fun getMovieDetail(movieId : String): Single<MovieDetailResponse> {
        ...// some stuff
    }
}



ViewModel Resolver

this provider resolver View Model of the system.

object ViewModelResolver {
    // step 1, we need a viewmodel which is creted by ViewmodelProviders 
    fun provideDetailViewModel():MovieDetailViewModel = ViewModelProviders
          .of(??, ??)
          .get(MovieDetailViewModel::class.java)

    // step 2, add dependencies of ViewmodelProviders, 
    // we have used added fragment Activty, so that we can support
    // multiple activities not just MovieDetail activity
    fun provideDetailViewModel(
            factory : MovieDetailViewModelFactory, 
            activity : FragmentActivity
    ) :MovieDetailViewModel = ViewModelProviders
            .of(activity, factory)
            .get(MovieDetailViewModel::class.java)
  
    // step 3, resolver for viewmodel factory?
    fun provideDetailViewModelFactory() = 
                MovieDetailViewModelFactory(??)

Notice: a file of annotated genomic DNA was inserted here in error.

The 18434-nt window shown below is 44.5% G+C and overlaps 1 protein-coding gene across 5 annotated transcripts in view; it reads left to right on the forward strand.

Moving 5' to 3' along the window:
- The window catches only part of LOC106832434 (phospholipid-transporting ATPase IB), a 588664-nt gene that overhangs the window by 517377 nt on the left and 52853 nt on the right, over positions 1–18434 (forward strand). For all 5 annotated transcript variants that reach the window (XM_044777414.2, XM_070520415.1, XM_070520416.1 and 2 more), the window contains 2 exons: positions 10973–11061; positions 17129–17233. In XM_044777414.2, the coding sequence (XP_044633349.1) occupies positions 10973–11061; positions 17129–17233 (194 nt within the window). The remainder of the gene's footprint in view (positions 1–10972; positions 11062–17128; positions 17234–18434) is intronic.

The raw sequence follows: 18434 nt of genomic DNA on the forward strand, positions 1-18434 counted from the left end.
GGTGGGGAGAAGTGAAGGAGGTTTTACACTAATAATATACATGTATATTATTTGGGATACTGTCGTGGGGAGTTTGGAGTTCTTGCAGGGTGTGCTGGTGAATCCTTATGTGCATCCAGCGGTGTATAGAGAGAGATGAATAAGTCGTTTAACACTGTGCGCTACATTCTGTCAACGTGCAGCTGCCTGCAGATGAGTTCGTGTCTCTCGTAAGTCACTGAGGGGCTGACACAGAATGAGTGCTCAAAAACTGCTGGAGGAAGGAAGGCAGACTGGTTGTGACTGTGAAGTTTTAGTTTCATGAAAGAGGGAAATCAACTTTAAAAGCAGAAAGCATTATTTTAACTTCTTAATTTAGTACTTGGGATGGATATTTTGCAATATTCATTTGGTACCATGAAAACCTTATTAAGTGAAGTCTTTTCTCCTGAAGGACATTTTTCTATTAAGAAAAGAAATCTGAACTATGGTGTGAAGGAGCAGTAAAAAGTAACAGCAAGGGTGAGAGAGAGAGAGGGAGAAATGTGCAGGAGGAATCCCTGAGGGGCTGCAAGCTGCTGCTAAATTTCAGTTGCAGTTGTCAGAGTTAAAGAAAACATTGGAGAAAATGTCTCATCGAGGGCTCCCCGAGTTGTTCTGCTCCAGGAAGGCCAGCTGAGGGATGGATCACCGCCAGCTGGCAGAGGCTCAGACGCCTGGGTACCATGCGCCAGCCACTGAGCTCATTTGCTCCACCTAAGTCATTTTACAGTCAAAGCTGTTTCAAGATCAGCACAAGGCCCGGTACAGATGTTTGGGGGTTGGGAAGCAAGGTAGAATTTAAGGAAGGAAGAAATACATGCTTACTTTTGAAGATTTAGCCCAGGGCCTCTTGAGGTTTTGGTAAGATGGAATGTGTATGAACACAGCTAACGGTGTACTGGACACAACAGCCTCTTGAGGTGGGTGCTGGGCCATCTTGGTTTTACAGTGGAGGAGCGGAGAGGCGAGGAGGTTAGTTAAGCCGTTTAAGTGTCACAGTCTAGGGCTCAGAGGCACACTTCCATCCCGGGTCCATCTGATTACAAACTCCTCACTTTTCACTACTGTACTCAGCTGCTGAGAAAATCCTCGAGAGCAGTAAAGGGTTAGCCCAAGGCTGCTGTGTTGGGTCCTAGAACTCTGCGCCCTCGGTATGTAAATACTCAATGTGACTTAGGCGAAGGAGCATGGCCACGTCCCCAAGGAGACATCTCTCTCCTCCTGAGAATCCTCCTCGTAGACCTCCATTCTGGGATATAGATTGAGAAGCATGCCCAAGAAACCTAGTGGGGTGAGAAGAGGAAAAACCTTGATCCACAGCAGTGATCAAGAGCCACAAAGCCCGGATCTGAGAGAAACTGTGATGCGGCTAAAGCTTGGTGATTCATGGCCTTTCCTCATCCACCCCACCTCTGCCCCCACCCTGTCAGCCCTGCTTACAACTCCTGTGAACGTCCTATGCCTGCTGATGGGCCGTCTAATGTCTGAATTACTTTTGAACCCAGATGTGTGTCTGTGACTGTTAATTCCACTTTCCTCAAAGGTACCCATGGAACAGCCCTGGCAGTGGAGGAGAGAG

// step 4, repository has already been resolved in App resolver
    fun provideDetailViewModelFactory(movieRepository : MovieRepository) 
        = MovieDetailViewModelFactory(movieRepository)
}

Injector 💉

Till now we have created all the required resolvers that we need to provide though-out the app, but as already said, we won't be calling Resolver class in dependency required components, as they are just functions, every time we call them, a new object would be created, and we don’t want to keep recreating the expensive objects again, and since the resolver provides atomic dependency, compound object initializing logic would be exposed in components which will violate the DI rule.

Hence the Injector class comes in the role, focus on some points

  • We will keep those things private which we don’t want to expose for injecting
  • Things that need to be created again needs to be a functions